CIS National Interlock: Dream or future reality?

This fall, the CIS football scene could have a remarkably different look.

Over the Christmas break, news broke of a working proposal called the “Northern Football 8 Series”.  This is a national interlock that would at least involve a minimum of eight CIS teams from different conferences.

In recent years, the RSEQ and AUS have taken part in a CIS Interlock which has counted towards the regular season standings. With this working proposal, an OUA – Canada West Interlock could also come into fruition.

The series itself has four key objectives: the creation of a national football game of the week that would be televised, the creation of a travel system for teams involved in the interlock which evenly distributes the costs, creating a national schedule with the goal of reducing the number of blowout games and having the actual games count towards conference standings.

David Dube


Since September, Saskatchewan businessman David Dube and Krown Countdown U’s Executive Producer Jim Mullin have been working on this proposal. Last month, they presented the idea to CIS coaches in Toronto.

“It is fair to say that the Conferences and Athletic Directors were not aware of the work we were doing to develop this proposal until they were actually presented with it,” commented Dube, Project Partner of the Northern Football 8 Series.   “We hope to engage in discussions that can in fact propel the proposal forward to grow the exposure of the sport but right now we need to respect the process and allow for thoughtful consideration.”

“Proposals like this don’t come along every day.”

Jim Mullin

At this point it is still in a working stage.  The next step is that all involved parties, which include all four conference, the CIS, the project partners and Athletic Directors are trying to arrange a meeting at the end of the month to further discuss the proposal that has been put forth.

“This is a proposal that we believe we have carefully considered the future development of the game,” said Mullin, a Project Partner.  “We look forward to engaging with the stakeholders on broadening that discussion.”

“We are in the stage of reaching out to have one-on-one discussions with stakeholders. They have a lot of questions and we will be there in the process to attempt to provide them with answers.”

Richard MacLean

One of the main supporters of this working proposal is Football Canada President, Richard MacLean.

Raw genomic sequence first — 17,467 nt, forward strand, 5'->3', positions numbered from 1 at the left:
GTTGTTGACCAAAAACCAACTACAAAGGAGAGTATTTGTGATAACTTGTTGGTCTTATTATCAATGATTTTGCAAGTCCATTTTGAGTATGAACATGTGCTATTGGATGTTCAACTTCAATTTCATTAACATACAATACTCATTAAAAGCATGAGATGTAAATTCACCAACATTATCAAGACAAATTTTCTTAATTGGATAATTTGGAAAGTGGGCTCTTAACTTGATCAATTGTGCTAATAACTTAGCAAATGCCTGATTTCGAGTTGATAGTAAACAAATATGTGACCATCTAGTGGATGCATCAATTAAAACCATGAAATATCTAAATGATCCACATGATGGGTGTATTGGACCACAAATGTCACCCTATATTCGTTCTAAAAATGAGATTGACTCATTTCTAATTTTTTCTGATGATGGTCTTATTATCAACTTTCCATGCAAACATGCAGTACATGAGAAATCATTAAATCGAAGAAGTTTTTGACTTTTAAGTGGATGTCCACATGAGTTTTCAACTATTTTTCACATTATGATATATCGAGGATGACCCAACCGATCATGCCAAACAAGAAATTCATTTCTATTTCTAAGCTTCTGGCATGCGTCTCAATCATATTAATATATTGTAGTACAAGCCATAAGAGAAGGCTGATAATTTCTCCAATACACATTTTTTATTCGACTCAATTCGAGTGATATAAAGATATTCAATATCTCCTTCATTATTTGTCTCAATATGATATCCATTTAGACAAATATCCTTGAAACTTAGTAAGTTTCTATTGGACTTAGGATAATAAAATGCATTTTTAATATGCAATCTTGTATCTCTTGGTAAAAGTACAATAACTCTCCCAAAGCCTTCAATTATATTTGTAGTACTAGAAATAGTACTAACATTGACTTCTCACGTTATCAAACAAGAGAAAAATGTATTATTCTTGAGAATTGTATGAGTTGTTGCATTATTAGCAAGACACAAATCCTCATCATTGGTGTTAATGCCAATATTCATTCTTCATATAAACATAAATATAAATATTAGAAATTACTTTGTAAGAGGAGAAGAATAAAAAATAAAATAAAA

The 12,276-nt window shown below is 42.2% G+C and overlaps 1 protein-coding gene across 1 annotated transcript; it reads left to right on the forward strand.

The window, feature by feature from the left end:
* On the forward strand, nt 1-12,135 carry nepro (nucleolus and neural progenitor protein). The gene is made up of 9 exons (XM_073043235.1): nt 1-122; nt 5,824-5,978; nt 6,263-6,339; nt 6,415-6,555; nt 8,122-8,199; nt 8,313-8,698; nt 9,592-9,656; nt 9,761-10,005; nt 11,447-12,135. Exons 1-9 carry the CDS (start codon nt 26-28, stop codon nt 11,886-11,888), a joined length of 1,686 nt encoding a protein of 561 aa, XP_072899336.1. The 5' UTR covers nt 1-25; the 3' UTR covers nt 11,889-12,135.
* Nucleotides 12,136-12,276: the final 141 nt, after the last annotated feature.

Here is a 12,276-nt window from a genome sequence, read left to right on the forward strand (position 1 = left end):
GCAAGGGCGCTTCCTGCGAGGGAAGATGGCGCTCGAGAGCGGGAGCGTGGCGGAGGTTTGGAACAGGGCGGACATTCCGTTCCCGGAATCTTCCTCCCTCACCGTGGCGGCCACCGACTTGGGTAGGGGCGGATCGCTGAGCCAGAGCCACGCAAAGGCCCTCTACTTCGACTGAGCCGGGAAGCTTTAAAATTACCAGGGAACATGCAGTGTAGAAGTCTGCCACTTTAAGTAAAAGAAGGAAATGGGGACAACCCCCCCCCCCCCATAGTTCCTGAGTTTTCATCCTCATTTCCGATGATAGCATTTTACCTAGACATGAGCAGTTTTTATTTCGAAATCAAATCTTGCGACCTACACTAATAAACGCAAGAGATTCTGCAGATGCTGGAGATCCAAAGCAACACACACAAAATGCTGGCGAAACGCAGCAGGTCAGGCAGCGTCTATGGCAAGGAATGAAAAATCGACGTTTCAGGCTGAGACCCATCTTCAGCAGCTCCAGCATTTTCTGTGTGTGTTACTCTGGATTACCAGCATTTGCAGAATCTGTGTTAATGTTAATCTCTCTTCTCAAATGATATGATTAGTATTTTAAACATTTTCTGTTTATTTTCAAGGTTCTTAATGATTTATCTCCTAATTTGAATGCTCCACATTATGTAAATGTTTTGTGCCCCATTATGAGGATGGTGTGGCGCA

“When I first saw the proposal for a CIS interlock, I immediately saw this as a very positive step for the league and more importantly for the sport,” explained MacLean of his support behind the Northern Football 8 Series.  “One of the biggest draw backs for CIS players to play at the next level is lack of competition those two or three games in the schedule where no real competition takes place.”

“It simply does not help the player improve their skills in fact lack of competition at this stage of athlete development has detrimental effects.”

MacLean not only views the proposed interlock as an opportunity for growth in the CIS, but also for the sport on a national level and increased exposure the in the television market.

“We have more Canadians than even playing in the CFL and the NFL and with the growth of the sport here in Canada and the increased focus on creating top ranked programs at the CIS level it has certainly helped get more athletes into the professional ranks,” added the Football Canada President.  “Most other CIS sports already have opportunities for a team to travel and play in tournaments out of their conference.”

“Interlock is the same thing it is just being formalized, marketed and with a national TV audience promoted better.”

As for seeking public opinion on the proposal, Dube said it’s too soon as the project partners are still in the consultation process with all involved parties.  Moreover, the conferences and schools that it will impact need more time to review the working proposal.

“”It is early in the engagement process and we need to be respectful of the conferences and schools processes. This is not the time for us to begin a public dialogue as the stakeholders have not had an adequate opportunity to engage with us on the proposal.”

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